THE MORMON JUBILEE.
Joseph Smith, founder of the sect of Latter Day Saints, began to have vi-sions in 1823, when a lad of eighteen years. In these visions the angel Mo-roni appeared to him and announced that God had a work for him to do, and that a record of Jehovah's dealings with his people would be found written on plates of gold which were hid in a hill not far from his father's farm in the present county of Wayne, in the State of New York. Four years later Smith professed to have discovered the plates, and, with a blanket hung over him to conceal the wondrous tablets from profane eyes, he read off the "Book of Mormon" to an amanuensis. The book was printed in 1830, and the Mormons of Utah recognized the event in their annual conference last month as the origin of their faith, and spoke of the year upon which they are now en-tering as their year of jubilee. At this conference the strength of Mormonism in Utah was stated to be 112,000 mem-bers; the losses of the previous year being 600 and the gains 1500. It was resolved to send out fifty missionaries to those parts of the civilized world where they would be likely to accom-plish most good.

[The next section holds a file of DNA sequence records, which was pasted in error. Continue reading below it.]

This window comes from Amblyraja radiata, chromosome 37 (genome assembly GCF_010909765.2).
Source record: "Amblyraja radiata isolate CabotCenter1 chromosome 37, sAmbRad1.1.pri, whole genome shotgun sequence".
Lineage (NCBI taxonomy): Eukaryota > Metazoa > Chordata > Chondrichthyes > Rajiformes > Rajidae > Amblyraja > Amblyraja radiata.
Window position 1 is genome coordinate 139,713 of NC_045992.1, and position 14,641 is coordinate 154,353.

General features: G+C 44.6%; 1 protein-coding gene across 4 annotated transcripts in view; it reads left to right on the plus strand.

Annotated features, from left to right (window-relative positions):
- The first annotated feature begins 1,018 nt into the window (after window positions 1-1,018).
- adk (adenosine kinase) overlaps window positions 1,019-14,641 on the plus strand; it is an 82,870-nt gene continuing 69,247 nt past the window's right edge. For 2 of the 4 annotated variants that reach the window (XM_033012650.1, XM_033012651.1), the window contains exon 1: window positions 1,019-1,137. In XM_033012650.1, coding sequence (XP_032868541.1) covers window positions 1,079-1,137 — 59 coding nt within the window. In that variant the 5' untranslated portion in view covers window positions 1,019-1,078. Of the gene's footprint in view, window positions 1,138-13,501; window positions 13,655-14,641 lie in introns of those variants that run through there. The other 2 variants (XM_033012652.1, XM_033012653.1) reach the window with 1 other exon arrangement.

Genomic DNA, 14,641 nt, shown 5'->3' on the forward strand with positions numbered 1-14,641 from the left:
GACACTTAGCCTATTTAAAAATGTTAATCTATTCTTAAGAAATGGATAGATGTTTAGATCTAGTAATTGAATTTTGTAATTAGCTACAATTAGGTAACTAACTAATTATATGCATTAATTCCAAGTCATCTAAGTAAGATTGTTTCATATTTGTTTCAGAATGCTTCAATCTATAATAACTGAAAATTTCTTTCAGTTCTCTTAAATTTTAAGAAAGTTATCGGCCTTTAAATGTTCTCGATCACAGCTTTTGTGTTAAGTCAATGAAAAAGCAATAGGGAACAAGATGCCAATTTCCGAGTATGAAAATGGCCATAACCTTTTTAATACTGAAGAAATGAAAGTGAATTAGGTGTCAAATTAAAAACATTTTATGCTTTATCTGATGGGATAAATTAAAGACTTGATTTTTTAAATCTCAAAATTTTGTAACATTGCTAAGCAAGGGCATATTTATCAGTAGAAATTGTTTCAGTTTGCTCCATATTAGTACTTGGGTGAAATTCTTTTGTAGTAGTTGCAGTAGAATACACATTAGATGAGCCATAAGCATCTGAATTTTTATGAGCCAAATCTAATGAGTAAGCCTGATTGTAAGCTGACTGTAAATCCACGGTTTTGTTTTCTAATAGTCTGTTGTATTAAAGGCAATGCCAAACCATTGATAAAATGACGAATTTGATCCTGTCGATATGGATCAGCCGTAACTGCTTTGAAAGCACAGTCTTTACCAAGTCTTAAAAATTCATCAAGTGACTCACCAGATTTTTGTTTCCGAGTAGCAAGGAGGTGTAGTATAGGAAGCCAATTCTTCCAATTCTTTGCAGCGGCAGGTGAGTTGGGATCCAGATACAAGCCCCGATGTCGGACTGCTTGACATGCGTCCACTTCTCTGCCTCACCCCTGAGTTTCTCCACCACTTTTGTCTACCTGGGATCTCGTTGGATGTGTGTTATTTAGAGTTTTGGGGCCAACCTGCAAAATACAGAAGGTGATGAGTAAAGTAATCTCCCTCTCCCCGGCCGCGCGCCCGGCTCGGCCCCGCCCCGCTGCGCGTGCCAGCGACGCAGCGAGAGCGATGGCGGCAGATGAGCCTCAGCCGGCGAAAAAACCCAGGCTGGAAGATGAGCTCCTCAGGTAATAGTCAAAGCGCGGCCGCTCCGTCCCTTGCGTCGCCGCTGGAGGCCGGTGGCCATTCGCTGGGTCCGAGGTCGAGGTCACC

In spite of the fact that Smith's golden plates were a gross fabrication, suggested by the tablets of stone of Moses, and that his book was a bung-ling imitation of the Bible, a consid-erable number of ignorant people in Utah accept his revelation as true, and regard him as a sincere prophet of the truth. In his public address at the recent conference. President Taylor re-ferred to the beneficial influence of Mormonism upon woman. The system “gives an opportunity for woman to fill the position designed for her, and accomplish the object of her creation." He spoke of polygamy as an institution which permits "a large-souled honora-ble man to care for the neglected por-tion of womankind." He referred to the growth of the church, and urged faithfulness in paying tithes, saying that the prosperity of the institution will be assured it the people pay their debts to the Lord. And his allusion to the future of Mormonism in con-nection with its past fifty years sug-gests the inquiry to the people of the United States, what Mormonism is to become in the next fifty years. Is the degrading practise which the Mor-mon chief describes as beneficial to woman to be permitted to continue ? Has not fifty years been long enough for the nation to suffer the disgrace of such a faul social system ? It is to be hoped that it has, and that fifty years hence, except as the memory of a social blot, Mormonism will be un-known in the land.
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